I want to write a program to find the nth smallest element without using any sorting technique..
Can we do it recursively, divide and conquer style like quicksort?
If not, how?
I want to write a program to find the nth smallest element without using any sorting technique.. Can we do it recursively, divide and conquer style like quicksort? If not, how? 


You can find information about that problem here: Selection algorithm. 


What you are referring to is the Selection Algorithm, as previously noted. Specifically, your reference to quicksort suggests you are thinking of the partition based selection. Here's how it works:
This algorithm is also good for finding a sorted list of the highest m elements... just select the m'th largest element, and sort the list above it. Or, for an algorithm that is a little bit faster, do the Quicksort algorithm, but decline to recurse into regions not overlapping the region for which you want to find the sorted values. The really neat thing about this is that it normally runs in O(n) time. The first time through, it sees the entire list. On the first recursion, it sees about half, then one quarter, etc. So, it looks at about 2n elements, therefore it runs in O(n) time. Unfortunately, as in quicksort, if you consistently pick a bad pivot, you'll be running in O(n^{2}) time.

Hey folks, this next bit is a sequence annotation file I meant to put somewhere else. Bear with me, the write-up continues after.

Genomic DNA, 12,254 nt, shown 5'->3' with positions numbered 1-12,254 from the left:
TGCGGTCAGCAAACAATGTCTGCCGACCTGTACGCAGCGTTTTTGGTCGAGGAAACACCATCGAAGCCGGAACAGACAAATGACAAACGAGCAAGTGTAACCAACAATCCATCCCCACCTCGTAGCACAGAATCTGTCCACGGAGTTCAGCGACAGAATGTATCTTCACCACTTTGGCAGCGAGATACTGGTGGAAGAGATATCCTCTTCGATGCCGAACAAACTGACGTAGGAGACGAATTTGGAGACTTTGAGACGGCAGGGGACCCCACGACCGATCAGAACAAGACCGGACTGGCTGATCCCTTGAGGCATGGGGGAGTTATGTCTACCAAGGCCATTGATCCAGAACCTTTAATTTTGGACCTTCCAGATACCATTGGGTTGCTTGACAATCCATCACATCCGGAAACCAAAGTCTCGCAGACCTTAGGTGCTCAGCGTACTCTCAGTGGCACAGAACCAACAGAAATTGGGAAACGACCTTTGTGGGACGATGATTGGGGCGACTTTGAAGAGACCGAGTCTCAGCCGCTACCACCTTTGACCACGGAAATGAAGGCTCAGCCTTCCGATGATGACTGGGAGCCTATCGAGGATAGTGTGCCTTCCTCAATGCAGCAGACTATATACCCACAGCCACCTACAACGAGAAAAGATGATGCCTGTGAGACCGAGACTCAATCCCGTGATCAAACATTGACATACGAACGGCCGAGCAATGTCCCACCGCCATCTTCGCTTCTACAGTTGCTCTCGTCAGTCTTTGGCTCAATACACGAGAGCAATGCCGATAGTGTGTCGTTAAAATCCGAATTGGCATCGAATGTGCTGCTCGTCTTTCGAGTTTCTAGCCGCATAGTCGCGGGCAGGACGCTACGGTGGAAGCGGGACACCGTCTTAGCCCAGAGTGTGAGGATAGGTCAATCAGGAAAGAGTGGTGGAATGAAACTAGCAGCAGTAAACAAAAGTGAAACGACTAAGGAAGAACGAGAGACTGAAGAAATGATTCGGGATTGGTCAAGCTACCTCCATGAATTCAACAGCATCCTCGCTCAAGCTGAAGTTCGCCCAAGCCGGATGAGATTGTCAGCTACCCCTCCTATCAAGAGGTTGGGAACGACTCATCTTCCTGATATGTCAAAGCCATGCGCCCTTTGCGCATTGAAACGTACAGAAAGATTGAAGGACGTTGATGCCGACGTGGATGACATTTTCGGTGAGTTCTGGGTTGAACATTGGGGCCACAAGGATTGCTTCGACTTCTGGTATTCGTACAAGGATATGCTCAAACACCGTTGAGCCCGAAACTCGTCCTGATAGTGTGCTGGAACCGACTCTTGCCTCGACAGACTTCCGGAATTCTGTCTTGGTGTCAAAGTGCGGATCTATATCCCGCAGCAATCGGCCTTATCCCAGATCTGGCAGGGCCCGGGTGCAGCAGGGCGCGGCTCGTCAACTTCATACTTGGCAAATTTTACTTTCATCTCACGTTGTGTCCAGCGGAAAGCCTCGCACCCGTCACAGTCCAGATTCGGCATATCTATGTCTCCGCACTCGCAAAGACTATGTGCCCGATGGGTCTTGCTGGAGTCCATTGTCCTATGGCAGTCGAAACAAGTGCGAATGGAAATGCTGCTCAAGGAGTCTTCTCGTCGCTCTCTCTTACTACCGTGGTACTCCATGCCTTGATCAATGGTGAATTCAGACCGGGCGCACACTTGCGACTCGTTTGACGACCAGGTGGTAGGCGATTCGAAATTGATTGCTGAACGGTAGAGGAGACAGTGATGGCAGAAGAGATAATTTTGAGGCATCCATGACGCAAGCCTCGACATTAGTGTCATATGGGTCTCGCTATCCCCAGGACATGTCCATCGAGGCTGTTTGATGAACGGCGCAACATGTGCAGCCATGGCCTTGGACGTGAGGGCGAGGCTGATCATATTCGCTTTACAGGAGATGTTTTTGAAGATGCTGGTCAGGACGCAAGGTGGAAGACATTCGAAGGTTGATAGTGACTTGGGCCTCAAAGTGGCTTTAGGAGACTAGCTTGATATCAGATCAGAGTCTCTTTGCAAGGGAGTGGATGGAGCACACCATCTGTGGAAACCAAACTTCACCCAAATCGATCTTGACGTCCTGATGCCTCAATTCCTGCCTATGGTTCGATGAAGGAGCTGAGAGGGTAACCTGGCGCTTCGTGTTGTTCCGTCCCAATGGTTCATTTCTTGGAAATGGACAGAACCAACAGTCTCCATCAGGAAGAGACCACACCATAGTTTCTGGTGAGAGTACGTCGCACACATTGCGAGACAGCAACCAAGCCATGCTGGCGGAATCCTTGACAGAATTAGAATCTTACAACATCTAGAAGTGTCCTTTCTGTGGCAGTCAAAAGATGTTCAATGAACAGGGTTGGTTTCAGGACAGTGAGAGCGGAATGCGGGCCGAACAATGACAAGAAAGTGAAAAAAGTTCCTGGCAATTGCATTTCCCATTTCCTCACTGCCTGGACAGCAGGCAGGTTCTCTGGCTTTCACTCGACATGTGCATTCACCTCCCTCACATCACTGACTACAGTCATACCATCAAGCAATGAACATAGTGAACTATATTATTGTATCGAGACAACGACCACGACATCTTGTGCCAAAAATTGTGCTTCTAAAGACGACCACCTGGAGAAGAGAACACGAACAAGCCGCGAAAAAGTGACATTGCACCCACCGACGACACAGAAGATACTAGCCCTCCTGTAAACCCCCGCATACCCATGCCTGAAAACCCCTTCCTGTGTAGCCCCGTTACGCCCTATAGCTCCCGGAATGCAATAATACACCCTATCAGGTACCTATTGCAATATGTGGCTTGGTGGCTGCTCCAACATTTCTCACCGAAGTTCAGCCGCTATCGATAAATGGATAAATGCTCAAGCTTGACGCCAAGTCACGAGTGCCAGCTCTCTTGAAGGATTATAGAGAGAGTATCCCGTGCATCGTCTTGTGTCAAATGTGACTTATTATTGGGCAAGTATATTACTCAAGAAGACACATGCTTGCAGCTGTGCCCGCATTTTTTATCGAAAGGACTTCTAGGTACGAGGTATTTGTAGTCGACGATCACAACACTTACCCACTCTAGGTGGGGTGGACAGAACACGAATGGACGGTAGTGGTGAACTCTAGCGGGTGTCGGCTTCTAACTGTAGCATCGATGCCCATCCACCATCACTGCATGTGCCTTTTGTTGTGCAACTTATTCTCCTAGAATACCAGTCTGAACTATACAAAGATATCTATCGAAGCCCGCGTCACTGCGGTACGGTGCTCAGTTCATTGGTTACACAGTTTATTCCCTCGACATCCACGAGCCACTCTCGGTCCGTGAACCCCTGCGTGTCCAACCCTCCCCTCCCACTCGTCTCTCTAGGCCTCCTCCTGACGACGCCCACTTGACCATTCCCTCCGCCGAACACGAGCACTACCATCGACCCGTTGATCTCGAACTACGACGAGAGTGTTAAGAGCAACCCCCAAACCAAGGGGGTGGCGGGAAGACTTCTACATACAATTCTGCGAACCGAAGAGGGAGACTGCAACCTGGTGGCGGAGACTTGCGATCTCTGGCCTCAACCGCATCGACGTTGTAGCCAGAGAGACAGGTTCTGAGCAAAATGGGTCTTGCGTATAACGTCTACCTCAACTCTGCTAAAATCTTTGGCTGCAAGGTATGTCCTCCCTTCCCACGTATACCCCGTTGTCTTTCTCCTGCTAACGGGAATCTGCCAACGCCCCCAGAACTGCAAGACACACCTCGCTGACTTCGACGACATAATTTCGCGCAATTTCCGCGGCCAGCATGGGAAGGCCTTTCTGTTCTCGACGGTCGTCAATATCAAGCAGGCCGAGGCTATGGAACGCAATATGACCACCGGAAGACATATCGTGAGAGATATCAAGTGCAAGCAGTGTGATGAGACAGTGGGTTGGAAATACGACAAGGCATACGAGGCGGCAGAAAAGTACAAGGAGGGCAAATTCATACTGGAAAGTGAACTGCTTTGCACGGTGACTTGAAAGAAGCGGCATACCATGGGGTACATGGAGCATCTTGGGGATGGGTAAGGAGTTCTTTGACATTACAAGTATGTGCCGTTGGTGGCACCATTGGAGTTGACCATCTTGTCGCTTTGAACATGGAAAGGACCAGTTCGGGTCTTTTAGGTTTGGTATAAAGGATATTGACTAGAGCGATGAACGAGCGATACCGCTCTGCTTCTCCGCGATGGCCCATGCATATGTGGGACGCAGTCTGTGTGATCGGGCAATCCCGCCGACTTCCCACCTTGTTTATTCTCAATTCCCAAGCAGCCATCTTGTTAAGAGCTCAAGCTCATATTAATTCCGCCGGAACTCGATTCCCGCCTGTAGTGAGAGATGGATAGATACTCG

This task is quite possible to complete within roughly Consider the task of retrieving the mth smallest element from the list. By simply looping over the list and adding each item to the priority queue (of size So overall, the time complexity of the algorithm would be 


You can use Binary heap, if u dont want to use fibonacci heap. Algo:
So running time here is O(klogn) + O(n)............so it is O(klogn)... 


Two stacks can be used like this to locate the Nth smallest number in one pass.
I generally agree to Noldorins' optimization analysis. If your target is an optimal solution (say for a large set of numbers or maybe for a programming assignment, where optimization and the demonstration of it are critical) you should use the heap technique. The stack solution can be compressed in space requirements by implementing the two stacks within the same space of K elements (where K is the size of your data set). So, the downside is just extra stack movement as you insert.